Sales of import-badged cars and light trucks are rolling along. Perhaps roaring along is a better term. They took 1.7 percentage points of market share from the Big 3 in the first five months of this year.
So it's obvious that every vehicle wearing a foreign name is having a great year, right?
Not exactly. In fact, it's pretty close to half and half for the major import brands.
Automotive News counts 24 major imports, brands with sales of more than 1,000 new vehicles a month. That omits exotic sports car makers such as Ferrari and Aston Martin and ultra-expensive sedans such as Rolls-Royce and Maybach.
Of those 24 major makes, 13 posted sales increases for the first five months and 11 suffered declines.
Some of the gains were significant. Scion, Toyota's new little brother, nearly tripled its sales compared with the first five months of 2004, and BMW's Mini had a 23.2 percent gain on the strength of its new convertible. Nissan Division was up 15.5 percent, and Hyundai and Land Rover climbed a bit more than 10 percent.
Also moving ahead were Kia, Acura, Suzuki, Toyota Division, Porsche, Subaru, Infiniti and Lexus.
Some of the losses were equally significant. Isuzu, down 47.5 percent, replaced Mitsubishi as the biggest loser. Mitsubishi dipped 38.4 percent for the five-month period. Jaguar fell 27.9 percent, and Volkswagen division slipped 25.1 percent.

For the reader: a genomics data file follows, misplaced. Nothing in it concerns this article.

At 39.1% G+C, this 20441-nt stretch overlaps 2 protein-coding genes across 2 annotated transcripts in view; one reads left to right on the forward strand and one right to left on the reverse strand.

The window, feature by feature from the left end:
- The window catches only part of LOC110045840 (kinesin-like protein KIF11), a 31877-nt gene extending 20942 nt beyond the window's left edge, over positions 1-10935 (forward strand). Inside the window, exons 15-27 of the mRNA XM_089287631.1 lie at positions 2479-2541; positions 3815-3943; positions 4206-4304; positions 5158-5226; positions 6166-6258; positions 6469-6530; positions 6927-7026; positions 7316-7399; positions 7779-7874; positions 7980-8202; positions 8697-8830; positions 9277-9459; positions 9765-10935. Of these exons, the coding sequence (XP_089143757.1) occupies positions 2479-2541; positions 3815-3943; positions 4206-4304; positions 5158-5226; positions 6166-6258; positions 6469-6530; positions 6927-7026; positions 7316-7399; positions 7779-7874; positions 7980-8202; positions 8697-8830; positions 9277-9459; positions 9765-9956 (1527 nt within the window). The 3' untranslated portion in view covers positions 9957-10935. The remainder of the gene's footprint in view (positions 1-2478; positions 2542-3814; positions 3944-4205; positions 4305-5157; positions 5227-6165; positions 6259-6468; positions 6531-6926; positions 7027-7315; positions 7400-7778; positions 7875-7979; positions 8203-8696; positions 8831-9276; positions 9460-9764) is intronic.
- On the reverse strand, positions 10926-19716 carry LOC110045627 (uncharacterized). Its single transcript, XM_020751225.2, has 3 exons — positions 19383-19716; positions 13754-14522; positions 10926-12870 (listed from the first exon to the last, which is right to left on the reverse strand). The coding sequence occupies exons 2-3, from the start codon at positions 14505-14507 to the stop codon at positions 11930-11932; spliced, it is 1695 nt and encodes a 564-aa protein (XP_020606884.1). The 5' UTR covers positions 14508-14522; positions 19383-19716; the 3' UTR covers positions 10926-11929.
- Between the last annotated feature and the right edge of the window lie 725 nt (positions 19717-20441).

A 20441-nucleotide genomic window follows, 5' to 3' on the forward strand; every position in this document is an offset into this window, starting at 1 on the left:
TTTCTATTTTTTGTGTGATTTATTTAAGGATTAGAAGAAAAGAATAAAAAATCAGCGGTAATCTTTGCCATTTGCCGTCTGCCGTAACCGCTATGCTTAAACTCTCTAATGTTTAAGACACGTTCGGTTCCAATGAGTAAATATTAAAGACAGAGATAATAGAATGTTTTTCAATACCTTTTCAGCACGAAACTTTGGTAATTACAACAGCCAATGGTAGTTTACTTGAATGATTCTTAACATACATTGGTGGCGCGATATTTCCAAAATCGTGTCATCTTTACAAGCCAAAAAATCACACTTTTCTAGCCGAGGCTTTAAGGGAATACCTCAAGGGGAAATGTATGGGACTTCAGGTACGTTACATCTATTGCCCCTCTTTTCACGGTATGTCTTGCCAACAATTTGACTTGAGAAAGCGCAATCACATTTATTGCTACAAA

Also down were Saab, Mercedes-Benz, Volvo, Honda, Audi, BMW Division and Mazda.
While 13 import brands showed sales increases this year, only four domestics were able to do so: Chrysler, Mercury, Cadillac and Dodge.
Requiem for a T-Bird
Ah, those portholes, that roofline! This 1957 T-Bird coupe is the real deal ...
... but this undistinguished topless 2005 model betrays its proud Thunderbird heritage.
But it's a tragedy that the current
T-Bird is dying. It shouldn't happen, and it wouldn't have happened if Ford had taken my advice a few years ago.
How's that for a pompous statement?
OK, I'll explain.
After a four-year absence, the Thunderbird returned in 2001. There were four choices, priced from $35,495 to $38,995. But they were all convertibles. No coupe in the lineup.
The car was a retro re-do of the magnificent 1954-57 T-Birds, and the coupe was king in those years. Sure, a ragtop was available as an option, and Ford probably sold a couple of them. But the coupe is what made the Thunderbird the Thunderbird. It was the roofline and the distinctive portholes on the 1956-57 models.
The new T-Bird offered a removable hard top. Great, if you had a work crew in your entourage to carry the top and put it on or take it off as needed.
I was appalled; I've owned five Thunderbird coupes. I urged Ford in this column to add a coupe for less than $30,000. Sales of the new ragtops never met expectations.
I'm convinced that the plant would still be working overtime if a coupe had been in the stable.
But Ford didn't listen.
Trucks had 52.9 percent of U.S. sales in May, just a snippet above the 52.8 percent of January.
Stated another way, cars are holding steady but they aren't gaining market share -- despite many new lines offered for 2005, both import and domestic.
On the basis of five-month sales, it's clear: The United States has become a nation of truck drivers.
You may e-mail John K. Teahen Jr. at [email protected]